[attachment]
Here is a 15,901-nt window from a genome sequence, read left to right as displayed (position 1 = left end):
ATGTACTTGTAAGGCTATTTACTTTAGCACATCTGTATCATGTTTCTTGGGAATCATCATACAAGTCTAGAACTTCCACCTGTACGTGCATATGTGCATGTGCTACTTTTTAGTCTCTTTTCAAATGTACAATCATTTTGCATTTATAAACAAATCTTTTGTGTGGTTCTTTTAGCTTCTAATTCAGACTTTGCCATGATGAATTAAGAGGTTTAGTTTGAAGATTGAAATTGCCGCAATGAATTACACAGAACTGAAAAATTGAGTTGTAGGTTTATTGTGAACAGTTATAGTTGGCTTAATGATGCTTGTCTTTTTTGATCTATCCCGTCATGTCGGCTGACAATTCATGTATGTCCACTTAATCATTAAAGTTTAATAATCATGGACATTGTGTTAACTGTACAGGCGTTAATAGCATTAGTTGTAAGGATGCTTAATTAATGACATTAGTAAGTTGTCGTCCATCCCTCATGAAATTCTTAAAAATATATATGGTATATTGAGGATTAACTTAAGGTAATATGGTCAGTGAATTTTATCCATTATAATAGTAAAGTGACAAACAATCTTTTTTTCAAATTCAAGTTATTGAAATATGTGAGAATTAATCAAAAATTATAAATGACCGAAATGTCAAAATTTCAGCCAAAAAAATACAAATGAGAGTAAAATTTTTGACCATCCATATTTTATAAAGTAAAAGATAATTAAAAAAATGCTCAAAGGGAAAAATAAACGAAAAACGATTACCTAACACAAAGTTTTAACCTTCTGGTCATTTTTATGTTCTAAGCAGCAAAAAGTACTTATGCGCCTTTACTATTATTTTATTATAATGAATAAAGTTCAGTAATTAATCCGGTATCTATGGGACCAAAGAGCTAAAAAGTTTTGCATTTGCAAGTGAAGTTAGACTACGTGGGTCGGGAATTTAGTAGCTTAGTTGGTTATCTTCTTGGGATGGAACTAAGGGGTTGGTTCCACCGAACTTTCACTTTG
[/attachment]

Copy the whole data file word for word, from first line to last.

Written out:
Here is a 15,901-nt window from a genome sequence, read left to right as displayed (position 1 = left end):
ATGTACTTGTAAGGCTATTTACTTTAGCACATCTGTATCATGTTTCTTGGGAATCATCATACAAGTCTAGAACTTCCACCTGTACGTGCATATGTGCATGTGCTACTTTTTAGTCTCTTTTCAAATGTACAATCATTTTGCATTTATAAACAAATCTTTTGTGTGGTTCTTTTAGCTTCTAATTCAGACTTTGCCATGATGAATTAAGAGGTTTAGTTTGAAGATTGAAATTGCCGCAATGAATTACACAGAACTGAAAAATTGAGTTGTAGGTTTATTGTGAACAGTTATAGTTGGCTTAATGATGCTTGTCTTTTTTGATCTATCCCGTCATGTCGGCTGACAATTCATGTATGTCCACTTAATCATTAAAGTTTAATAATCATGGACATTGTGTTAACTGTACAGGCGTTAATAGCATTAGTTGTAAGGATGCTTAATTAATGACATTAGTAAGTTGTCGTCCATCCCTCATGAAATTCTTAAAAATATATATGGTATATTGAGGATTAACTTAAGGTAATATGGTCAGTGAATTTTATCCATTATAATAGTAAAGTGACAAACAATCTTTTTTTCAAATTCAAGTTATTGAAATATGTGAGAATTAATCAAAAATTATAAATGACCGAAATGTCAAAATTTCAGCCAAAAAAATACAAATGAGAGTAAAATTTTTGACCATCCATATTTTATAAAGTAAAAGATAATTAAAAAAATGCTCAAAGGGAAAAATAAACGAAAAACGATTACCTAACACAAAGTTTTAACCTTCTGGTCATTTTTATGTTCTAAGCAGCAAAAAGTACTTATGCGCCTTTACTATTATTTTATTATAATGAATAAAGTTCAGTAATTAATCCGGTATCTATGGGACCAAAGAGCTAAAAAGTTTTGCATTTGCAAGTGAAGTTAGACTACGTGGGTCGGGAATTTAGTAGCTTAGTTGGTTATCTTCTTGGGATGGAACTAAGGGGTTGGTTCCACCGAACTTTCACTTTG